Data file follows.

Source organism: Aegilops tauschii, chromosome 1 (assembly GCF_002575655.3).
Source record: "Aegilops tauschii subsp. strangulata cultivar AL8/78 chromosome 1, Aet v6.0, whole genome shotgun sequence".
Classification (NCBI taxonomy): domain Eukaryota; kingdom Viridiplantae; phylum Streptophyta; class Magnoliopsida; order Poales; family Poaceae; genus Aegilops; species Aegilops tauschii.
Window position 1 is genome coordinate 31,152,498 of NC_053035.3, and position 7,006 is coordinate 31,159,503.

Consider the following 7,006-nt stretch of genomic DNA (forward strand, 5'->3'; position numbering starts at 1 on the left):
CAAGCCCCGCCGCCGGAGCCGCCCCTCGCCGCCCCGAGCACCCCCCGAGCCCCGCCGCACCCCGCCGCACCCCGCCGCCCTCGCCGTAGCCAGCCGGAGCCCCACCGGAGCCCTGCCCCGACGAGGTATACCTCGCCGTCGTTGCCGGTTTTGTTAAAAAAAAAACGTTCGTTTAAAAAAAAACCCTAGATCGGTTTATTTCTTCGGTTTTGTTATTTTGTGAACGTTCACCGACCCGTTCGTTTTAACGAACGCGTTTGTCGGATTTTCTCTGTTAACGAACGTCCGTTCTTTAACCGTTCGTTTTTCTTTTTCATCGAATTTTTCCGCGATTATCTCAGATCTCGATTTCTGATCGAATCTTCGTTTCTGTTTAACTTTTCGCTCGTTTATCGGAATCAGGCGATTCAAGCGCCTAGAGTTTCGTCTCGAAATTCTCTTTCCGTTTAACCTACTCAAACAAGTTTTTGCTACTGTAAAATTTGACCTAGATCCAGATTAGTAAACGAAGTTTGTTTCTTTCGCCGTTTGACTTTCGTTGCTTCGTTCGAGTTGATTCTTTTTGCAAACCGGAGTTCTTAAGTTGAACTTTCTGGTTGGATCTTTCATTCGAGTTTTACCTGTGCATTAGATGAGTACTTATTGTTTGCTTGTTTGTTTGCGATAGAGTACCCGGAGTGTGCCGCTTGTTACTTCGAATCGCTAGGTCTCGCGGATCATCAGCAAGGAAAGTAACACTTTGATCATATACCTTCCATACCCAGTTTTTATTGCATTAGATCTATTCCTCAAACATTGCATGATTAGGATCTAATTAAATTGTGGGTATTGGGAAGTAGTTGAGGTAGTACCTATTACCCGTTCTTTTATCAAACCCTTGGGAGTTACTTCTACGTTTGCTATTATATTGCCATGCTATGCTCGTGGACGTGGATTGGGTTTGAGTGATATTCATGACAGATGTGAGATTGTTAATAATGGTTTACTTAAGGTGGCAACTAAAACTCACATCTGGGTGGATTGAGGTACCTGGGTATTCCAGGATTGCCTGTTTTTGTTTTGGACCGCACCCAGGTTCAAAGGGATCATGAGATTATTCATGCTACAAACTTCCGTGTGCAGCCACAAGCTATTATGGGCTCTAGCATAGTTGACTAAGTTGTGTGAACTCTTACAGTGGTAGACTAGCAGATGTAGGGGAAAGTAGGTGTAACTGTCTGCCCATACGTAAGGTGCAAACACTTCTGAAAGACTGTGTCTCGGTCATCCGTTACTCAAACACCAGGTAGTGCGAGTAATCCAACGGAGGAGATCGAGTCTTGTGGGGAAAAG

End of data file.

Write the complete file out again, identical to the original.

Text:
Source organism: Aegilops tauschii, chromosome 1 (assembly GCF_002575655.3).
Source record: "Aegilops tauschii subsp. strangulata cultivar AL8/78 chromosome 1, Aet v6.0, whole genome shotgun sequence".
Classification (NCBI taxonomy): domain Eukaryota; kingdom Viridiplantae; phylum Streptophyta; class Magnoliopsida; order Poales; family Poaceae; genus Aegilops; species Aegilops tauschii.
Window position 1 is genome coordinate 31,152,498 of NC_053035.3, and position 7,006 is coordinate 31,159,503.

Consider the following 7,006-nt stretch of genomic DNA (forward strand, 5'->3'; position numbering starts at 1 on the left):
CAAGCCCCGCCGCCGGAGCCGCCCCTCGCCGCCCCGAGCACCCCCCGAGCCCCGCCGCACCCCGCCGCACCCCGCCGCCCTCGCCGTAGCCAGCCGGAGCCCCACCGGAGCCCTGCCCCGACGAGGTATACCTCGCCGTCGTTGCCGGTTTTGTTAAAAAAAAAACGTTCGTTTAAAAAAAAACCCTAGATCGGTTTATTTCTTCGGTTTTGTTATTTTGTGAACGTTCACCGACCCGTTCGTTTTAACGAACGCGTTTGTCGGATTTTCTCTGTTAACGAACGTCCGTTCTTTAACCGTTCGTTTTTCTTTTTCATCGAATTTTTCCGCGATTATCTCAGATCTCGATTTCTGATCGAATCTTCGTTTCTGTTTAACTTTTCGCTCGTTTATCGGAATCAGGCGATTCAAGCGCCTAGAGTTTCGTCTCGAAATTCTCTTTCCGTTTAACCTACTCAAACAAGTTTTTGCTACTGTAAAATTTGACCTAGATCCAGATTAGTAAACGAAGTTTGTTTCTTTCGCCGTTTGACTTTCGTTGCTTCGTTCGAGTTGATTCTTTTTGCAAACCGGAGTTCTTAAGTTGAACTTTCTGGTTGGATCTTTCATTCGAGTTTTACCTGTGCATTAGATGAGTACTTATTGTTTGCTTGTTTGTTTGCGATAGAGTACCCGGAGTGTGCCGCTTGTTACTTCGAATCGCTAGGTCTCGCGGATCATCAGCAAGGAAAGTAACACTTTGATCATATACCTTCCATACCCAGTTTTTATTGCATTAGATCTATTCCTCAAACATTGCATGATTAGGATCTAATTAAATTGTGGGTATTGGGAAGTAGTTGAGGTAGTACCTATTACCCGTTCTTTTATCAAACCCTTGGGAGTTACTTCTACGTTTGCTATTATATTGCCATGCTATGCTCGTGGACGTGGATTGGGTTTGAGTGATATTCATGACAGATGTGAGATTGTTAATAATGGTTTACTTAAGGTGGCAACTAAAACTCACATCTGGGTGGATTGAGGTACCTGGGTATTCCAGGATTGCCTGTTTTTGTTTTGGACCGCACCCAGGTTCAAAGGGATCATGAGATTATTCATGCTACAAACTTCCGTGTGCAGCCACAAGCTATTATGGGCTCTAGCATAGTTGACTAAGTTGTGTGAACTCTTACAGTGGTAGACTAGCAGATGTAGGGGAAAGTAGGTGTAACTGTCTGCCCATACGTAAGGTGCAAACACTTCTGAAAGACTGTGTCTCGGTCATCCGTTACTCAAACACCAGGTAGTGCGAGTAATCCAACGGAGGAGATCGAGTCTTGTGGGGAAAAG